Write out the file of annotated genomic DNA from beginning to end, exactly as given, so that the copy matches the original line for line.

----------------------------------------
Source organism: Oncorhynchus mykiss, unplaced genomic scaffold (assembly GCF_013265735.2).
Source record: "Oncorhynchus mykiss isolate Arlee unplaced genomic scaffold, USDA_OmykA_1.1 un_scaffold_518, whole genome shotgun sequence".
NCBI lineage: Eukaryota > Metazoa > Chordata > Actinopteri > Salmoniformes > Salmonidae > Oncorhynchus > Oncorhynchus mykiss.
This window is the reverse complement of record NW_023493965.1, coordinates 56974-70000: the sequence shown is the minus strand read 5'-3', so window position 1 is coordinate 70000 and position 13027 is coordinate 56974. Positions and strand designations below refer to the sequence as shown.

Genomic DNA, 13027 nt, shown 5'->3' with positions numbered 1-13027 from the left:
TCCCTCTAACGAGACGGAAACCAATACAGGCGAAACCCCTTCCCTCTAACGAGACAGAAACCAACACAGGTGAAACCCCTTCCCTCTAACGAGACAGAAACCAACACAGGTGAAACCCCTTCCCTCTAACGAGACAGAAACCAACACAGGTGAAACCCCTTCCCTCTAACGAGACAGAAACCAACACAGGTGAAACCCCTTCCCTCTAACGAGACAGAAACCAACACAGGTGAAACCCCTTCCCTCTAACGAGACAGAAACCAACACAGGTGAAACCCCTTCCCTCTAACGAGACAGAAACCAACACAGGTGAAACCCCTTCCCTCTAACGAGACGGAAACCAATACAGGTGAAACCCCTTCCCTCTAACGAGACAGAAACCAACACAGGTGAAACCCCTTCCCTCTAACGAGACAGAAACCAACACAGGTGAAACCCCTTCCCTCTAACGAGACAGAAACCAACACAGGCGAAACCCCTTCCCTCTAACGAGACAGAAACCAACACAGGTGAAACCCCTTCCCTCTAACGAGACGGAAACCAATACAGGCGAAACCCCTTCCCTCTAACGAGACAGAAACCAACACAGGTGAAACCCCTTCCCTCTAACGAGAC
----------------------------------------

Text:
Source organism: Oncorhynchus mykiss, unplaced genomic scaffold (assembly GCF_013265735.2).
Source record: "Oncorhynchus mykiss isolate Arlee unplaced genomic scaffold, USDA_OmykA_1.1 un_scaffold_518, whole genome shotgun sequence".
NCBI lineage: Eukaryota > Metazoa > Chordata > Actinopteri > Salmoniformes > Salmonidae > Oncorhynchus > Oncorhynchus mykiss.
This window is the reverse complement of record NW_023493965.1, coordinates 56974-70000: the sequence shown is the minus strand read 5'-3', so window position 1 is coordinate 70000 and position 13027 is coordinate 56974. Positions and strand designations below refer to the sequence as shown.

Genomic DNA, 13027 nt, shown 5'->3' with positions numbered 1-13027 from the left:
TCCCTCTAACGAGACGGAAACCAATACAGGCGAAACCCCTTCCCTCTAACGAGACAGAAACCAACACAGGTGAAACCCCTTCCCTCTAACGAGACAGAAACCAACACAGGTGAAACCCCTTCCCTCTAACGAGACAGAAACCAACACAGGTGAAACCCCTTCCCTCTAACGAGACAGAAACCAACACAGGTGAAACCCCTTCCCTCTAACGAGACAGAAACCAACACAGGTGAAACCCCTTCCCTCTAACGAGACAGAAACCAACACAGGTGAAACCCCTTCCCTCTAACGAGACAGAAACCAACACAGGTGAAACCCCTTCCCTCTAACGAGACGGAAACCAATACAGGTGAAACCCCTTCCCTCTAACGAGACAGAAACCAACACAGGTGAAACCCCTTCCCTCTAACGAGACAGAAACCAACACAGGTGAAACCCCTTCCCTCTAACGAGACAGAAACCAACACAGGCGAAACCCCTTCCCTCTAACGAGACAGAAACCAACACAGGTGAAACCCCTTCCCTCTAACGAGACGGAAACCAATACAGGCGAAACCCCTTCCCTCTAACGAGACAGAAACCAACACAGGTGAAACCCCTTCCCTCTAACGAGAC